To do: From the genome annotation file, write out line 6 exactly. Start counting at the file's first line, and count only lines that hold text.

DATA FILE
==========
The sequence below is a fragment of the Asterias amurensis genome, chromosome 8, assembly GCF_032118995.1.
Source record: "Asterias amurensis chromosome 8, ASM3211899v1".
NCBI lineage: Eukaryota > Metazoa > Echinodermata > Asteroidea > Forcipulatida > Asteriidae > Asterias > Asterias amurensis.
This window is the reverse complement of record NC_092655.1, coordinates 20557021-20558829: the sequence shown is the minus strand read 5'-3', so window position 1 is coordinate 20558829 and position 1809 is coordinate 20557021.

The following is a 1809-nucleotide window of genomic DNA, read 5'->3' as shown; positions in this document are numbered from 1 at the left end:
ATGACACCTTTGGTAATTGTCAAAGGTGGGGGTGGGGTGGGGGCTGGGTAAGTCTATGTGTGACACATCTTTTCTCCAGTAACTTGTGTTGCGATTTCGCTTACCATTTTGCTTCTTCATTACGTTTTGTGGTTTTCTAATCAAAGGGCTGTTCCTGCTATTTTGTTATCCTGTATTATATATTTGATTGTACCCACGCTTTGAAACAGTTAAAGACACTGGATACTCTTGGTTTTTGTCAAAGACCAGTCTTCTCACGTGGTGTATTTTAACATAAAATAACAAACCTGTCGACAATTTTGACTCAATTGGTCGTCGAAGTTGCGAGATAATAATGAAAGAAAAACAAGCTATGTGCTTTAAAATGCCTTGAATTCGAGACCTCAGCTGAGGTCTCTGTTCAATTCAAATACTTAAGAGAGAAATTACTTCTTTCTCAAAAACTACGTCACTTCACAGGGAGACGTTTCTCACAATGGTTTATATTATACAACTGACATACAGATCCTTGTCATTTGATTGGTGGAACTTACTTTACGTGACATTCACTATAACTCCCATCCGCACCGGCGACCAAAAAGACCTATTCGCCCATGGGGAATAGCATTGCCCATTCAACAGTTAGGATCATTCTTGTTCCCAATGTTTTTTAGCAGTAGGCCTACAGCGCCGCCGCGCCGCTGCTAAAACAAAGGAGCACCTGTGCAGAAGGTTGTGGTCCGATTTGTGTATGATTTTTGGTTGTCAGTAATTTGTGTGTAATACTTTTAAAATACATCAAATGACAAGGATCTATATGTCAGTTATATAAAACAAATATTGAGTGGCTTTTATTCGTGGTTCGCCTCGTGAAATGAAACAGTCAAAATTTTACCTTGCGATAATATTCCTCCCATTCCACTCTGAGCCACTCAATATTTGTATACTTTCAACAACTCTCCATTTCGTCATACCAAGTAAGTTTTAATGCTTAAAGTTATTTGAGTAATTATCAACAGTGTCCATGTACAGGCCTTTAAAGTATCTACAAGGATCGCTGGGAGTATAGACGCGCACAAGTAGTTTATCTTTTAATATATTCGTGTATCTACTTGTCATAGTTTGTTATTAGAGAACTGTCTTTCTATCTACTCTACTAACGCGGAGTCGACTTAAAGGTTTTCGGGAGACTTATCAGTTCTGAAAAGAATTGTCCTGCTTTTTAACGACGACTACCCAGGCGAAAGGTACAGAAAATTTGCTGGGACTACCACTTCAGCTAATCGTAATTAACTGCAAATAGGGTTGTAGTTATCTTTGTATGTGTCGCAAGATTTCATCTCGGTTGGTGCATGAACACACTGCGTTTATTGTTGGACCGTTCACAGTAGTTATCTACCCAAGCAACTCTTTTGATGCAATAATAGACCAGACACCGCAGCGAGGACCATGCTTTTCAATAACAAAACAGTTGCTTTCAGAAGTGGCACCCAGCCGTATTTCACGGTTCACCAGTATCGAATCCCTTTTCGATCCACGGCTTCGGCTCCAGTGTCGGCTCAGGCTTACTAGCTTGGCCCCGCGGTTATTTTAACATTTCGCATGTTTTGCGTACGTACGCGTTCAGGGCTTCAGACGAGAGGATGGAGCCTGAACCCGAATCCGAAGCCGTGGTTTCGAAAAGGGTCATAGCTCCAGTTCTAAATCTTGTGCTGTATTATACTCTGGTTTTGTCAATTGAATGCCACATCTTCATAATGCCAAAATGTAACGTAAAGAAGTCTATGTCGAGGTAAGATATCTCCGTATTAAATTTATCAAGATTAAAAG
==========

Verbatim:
ATGACACCTTTGGTAATTGTCAAAGGTGGGGGTGGGGTGGGGGCTGGGTAAGTCTATGTGTGACACATCTTTTCTCCAGTAACTTGTGTTGCGATTTCGCTTACCATTTTGCTTCTTCATTACGTTTTGTGGTTTTCTAATCAAAGGGCTGTTCCTGCTATTTTGTTATCCTGTATTATATATTTGATTGTACCCACGCTTTGAAACAGTTAAAGACACTGGATACTCTTGGTTTTTGTCAAAGACCAGTCTTCTCACGTGGTGTATTTTAACATAAAATAACAAACCTGTCGACAATTTTGACTCAATTGGTCGTCGAAGTTGCGAGATAATAATGAAAGAAAAACAAGCTATGTGCTTTAAAATGCCTTGAATTCGAGACCTCAGCTGAGGTCTCTGTTCAATTCAAATACTTAAGAGAGAAATTACTTCTTTCTCAAAAACTACGTCACTTCACAGGGAGACGTTTCTCACAATGGTTTATATTATACAACTGACATACAGATCCTTGTCATTTGATTGGTGGAACTTACTTTACGTGACATTCACTATAACTCCCATCCGCACCGGCGACCAAAAAGACCTATTCGCCCATGGGGAATAGCATTGCCCATTCAACAGTTAGGATCATTCTTGTTCCCAATGTTTTTTAGCAGTAGGCCTACAGCGCCGCCGCGCCGCTGCTAAAACAAAGGAGCACCTGTGCAGAAGGTTGTGGTCCGATTTGTGTATGATTTTTGGTTGTCAGTAATTTGTGTGTAATACTTTTAAAATACATCAAATGACAAGGATCTATATGTCAGTTATATAAAACAAATATTGAGTGGCTTTTATTCGTGGTTCGCCTCGTGAAATGAAACAGTCAAAATTTTACCTTGCGATAATATTCCTCCCATTCCACTCTGAGCCACTCAATATTTGTATACTTTCAACAACTCTCCATTTCGTCATACCAAGTAAGTTTTAATGCTTAAAGTTATTTGAGTAATTATCAACAGTGTCCATGTACAGGCCTTTAAAGTATCTACAAGGATCGCTGGGAGTATAGACGCGCACAAGTAGTTTATCTTTTAATATATTCGTGTATCTACTTGTCATAGTTTGTTATTAGAGAACTGTCTTTCTATCTACTCTACTAACGCGGAGTCGACTTAAAGGTTTTCGGGAGACTTATCAGTTCTGAAAAGAATTGTCCTGCTTTTTAACGACGACTACCCAGGCGAAAGGTACAGAAAATTTGCTGGGACTACCACTTCAGCTAATCGTAATTAACTGCAAATAGGGTTGTAGTTATCTTTGTATGTGTCGCAAGATTTCATCTCGGTTGGTGCATGAACACACTGCGTTTATTGTTGGACCGTTCACAGTAGTTATCTACCCAAGCAACTCTTTTGATGCAATAATAGACCAGACACCGCAGCGAGGACCATGCTTTTCAATAACAAAACAGTTGCTTTCAGAAGTGGCACCCAGCCGTATTTCACGGTTCACCAGTATCGAATCCCTTTTCGATCCACGGCTTCGGCTCCAGTGTCGGCTCAGGCTTACTAGCTTGGCCCCGCGGTTATTTTAACATTTCGCATGTTTTGCGTACGTACGCGTTCAGGGCTTCAGACGAGAGGATGGAGCCTGAACCCGAATCCGAAGCCGTGGTTTCGAAAAGGGTCATAGCTCCAGTTCTAAATCTTGTGCTGTATTATACTCTGGTTTTGTCAATTGAATGCCACATCTTCATAATGCCAAAATGTAACGTAAAGAAGTCTATGTCGAGGTAAGATATCTCCGTATTAAATTTATCAAGATTAAAAG